Discussion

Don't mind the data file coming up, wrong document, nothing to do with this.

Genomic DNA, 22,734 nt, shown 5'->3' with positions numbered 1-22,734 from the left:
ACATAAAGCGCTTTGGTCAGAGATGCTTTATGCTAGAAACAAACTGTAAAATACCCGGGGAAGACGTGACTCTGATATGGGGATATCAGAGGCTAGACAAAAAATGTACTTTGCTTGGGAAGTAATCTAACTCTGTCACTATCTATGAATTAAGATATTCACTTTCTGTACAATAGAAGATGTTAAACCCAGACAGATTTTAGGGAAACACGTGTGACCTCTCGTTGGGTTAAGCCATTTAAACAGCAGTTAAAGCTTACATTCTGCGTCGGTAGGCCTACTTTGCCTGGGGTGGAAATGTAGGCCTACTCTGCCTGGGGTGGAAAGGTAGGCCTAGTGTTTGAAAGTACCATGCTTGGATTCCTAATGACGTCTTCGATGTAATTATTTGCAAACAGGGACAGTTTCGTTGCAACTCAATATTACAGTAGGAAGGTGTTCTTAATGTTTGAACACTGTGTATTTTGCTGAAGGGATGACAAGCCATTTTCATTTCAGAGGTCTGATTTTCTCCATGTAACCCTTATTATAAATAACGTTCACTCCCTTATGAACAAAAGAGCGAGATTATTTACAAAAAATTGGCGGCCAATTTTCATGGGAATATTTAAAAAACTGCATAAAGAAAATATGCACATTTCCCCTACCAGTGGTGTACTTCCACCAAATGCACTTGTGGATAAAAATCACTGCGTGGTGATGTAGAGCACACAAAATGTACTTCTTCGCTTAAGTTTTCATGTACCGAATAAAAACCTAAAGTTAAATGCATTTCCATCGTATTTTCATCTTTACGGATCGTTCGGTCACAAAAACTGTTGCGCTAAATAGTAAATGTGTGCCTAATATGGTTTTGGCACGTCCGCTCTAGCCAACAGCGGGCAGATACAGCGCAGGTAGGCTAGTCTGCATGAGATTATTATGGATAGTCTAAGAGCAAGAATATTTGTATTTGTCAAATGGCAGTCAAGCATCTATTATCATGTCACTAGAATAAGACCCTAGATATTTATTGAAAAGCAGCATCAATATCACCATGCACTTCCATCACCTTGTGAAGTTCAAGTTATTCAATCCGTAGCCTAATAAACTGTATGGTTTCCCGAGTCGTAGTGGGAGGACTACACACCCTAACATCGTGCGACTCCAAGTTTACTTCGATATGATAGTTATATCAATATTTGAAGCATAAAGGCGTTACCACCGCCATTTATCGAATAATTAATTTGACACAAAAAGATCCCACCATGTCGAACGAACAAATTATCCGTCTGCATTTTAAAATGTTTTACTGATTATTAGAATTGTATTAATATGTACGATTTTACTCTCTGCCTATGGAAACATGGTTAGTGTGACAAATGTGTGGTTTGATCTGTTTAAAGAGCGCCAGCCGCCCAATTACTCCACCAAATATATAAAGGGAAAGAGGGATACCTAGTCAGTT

In the present study, we found that postoperative pneumonia (8%) in elderly patients was increased compared to the younger control group (1%) after DG, but not after TG. In general, TG has been thought to be a risk factor for postoperative pneumonia [11, 17], and the incidence of postoperative pneumonia after TG is generally considered greater than that after DG. In patients after TG, jejunal contents easily regurgitates into the esophagus because of the resection of the lower esophageal sphincter (LES) which plays an important role in prevention of gastroesophageal reflux [18]; after DG, however, LES is preserved. Airway inflammation and pneumonia are well known to increase with age [19, 20] due to swallowing and immune dysfunctions [21, 22]. Another factor of aging that may increase pneumonia is the well described age-related dysfunction of the LES [23]. In patients after DG, the increased incidence of pneumonia in elderly patients is likely to be enhanced compared to control patients because of generally low incidence of pneumonia and all these age-related aggravating factors (swallowing, immune regulation, and LES dysfunctions). While in patients after TG, the increase of pneumonia in elderly patients is likely to be unclear compared to control patients because of generally high incidence of pneumonia and lack of age-related LES dysfunction as an aggravating factor. These facts may be able to explain some of results of the present study. We also found that 4 of 5 infectious complications in elderly patients after gastrectomy were pneumonia, emphasizing the importance of pulmonary care in the elderly.